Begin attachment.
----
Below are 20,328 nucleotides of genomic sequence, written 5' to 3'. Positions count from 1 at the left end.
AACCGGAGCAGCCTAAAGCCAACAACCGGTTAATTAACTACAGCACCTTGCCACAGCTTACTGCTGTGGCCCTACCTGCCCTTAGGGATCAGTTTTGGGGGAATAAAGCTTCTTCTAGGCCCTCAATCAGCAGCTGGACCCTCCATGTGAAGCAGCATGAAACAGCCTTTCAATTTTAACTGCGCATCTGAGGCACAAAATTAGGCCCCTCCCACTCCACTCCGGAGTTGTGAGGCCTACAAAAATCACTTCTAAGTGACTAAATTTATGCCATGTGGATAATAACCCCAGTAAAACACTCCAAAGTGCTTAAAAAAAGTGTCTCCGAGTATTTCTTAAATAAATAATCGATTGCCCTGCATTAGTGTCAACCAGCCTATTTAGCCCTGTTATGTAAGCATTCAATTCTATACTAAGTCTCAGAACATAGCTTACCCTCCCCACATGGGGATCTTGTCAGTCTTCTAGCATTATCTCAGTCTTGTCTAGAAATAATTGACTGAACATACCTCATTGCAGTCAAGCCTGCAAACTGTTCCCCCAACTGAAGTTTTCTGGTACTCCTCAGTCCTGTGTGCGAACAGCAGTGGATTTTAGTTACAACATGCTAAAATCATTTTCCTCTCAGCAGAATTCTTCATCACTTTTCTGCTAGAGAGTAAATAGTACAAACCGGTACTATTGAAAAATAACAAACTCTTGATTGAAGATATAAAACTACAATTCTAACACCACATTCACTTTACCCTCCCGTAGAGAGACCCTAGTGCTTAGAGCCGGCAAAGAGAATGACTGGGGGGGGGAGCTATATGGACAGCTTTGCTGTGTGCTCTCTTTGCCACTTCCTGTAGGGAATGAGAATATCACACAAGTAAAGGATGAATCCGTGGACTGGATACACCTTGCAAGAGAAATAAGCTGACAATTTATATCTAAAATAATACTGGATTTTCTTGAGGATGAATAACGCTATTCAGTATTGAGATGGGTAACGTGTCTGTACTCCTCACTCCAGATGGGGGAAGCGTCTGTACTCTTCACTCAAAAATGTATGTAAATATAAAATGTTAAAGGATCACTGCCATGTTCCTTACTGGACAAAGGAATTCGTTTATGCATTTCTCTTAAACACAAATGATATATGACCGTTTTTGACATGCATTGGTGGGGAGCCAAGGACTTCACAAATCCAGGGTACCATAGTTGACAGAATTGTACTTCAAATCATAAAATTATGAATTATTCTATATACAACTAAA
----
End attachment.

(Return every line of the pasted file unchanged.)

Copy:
Below are 20,328 nucleotides of genomic sequence, written 5' to 3'. Positions count from 1 at the left end.
AACCGGAGCAGCCTAAAGCCAACAACCGGTTAATTAACTACAGCACCTTGCCACAGCTTACTGCTGTGGCCCTACCTGCCCTTAGGGATCAGTTTTGGGGGAATAAAGCTTCTTCTAGGCCCTCAATCAGCAGCTGGACCCTCCATGTGAAGCAGCATGAAACAGCCTTTCAATTTTAACTGCGCATCTGAGGCACAAAATTAGGCCCCTCCCACTCCACTCCGGAGTTGTGAGGCCTACAAAAATCACTTCTAAGTGACTAAATTTATGCCATGTGGATAATAACCCCAGTAAAACACTCCAAAGTGCTTAAAAAAAGTGTCTCCGAGTATTTCTTAAATAAATAATCGATTGCCCTGCATTAGTGTCAACCAGCCTATTTAGCCCTGTTATGTAAGCATTCAATTCTATACTAAGTCTCAGAACATAGCTTACCCTCCCCACATGGGGATCTTGTCAGTCTTCTAGCATTATCTCAGTCTTGTCTAGAAATAATTGACTGAACATACCTCATTGCAGTCAAGCCTGCAAACTGTTCCCCCAACTGAAGTTTTCTGGTACTCCTCAGTCCTGTGTGCGAACAGCAGTGGATTTTAGTTACAACATGCTAAAATCATTTTCCTCTCAGCAGAATTCTTCATCACTTTTCTGCTAGAGAGTAAATAGTACAAACCGGTACTATTGAAAAATAACAAACTCTTGATTGAAGATATAAAACTACAATTCTAACACCACATTCACTTTACCCTCCCGTAGAGAGACCCTAGTGCTTAGAGCCGGCAAAGAGAATGACTGGGGGGGGGAGCTATATGGACAGCTTTGCTGTGTGCTCTCTTTGCCACTTCCTGTAGGGAATGAGAATATCACACAAGTAAAGGATGAATCCGTGGACTGGATACACCTTGCAAGAGAAATAAGCTGACAATTTATATCTAAAATAATACTGGATTTTCTTGAGGATGAATAACGCTATTCAGTATTGAGATGGGTAACGTGTCTGTACTCCTCACTCCAGATGGGGGAAGCGTCTGTACTCTTCACTCAAAAATGTATGTAAATATAAAATGTTAAAGGATCACTGCCATGTTCCTTACTGGACAAAGGAATTCGTTTATGCATTTCTCTTAAACACAAATGATATATGACCGTTTTTGACATGCATTGGTGGGGAGCCAAGGACTTCACAAATCCAGGGTACCATAGTTGACAGAATTGTACTTCAAATCATAAAATTATGAATTATTCTATATACAACTAAA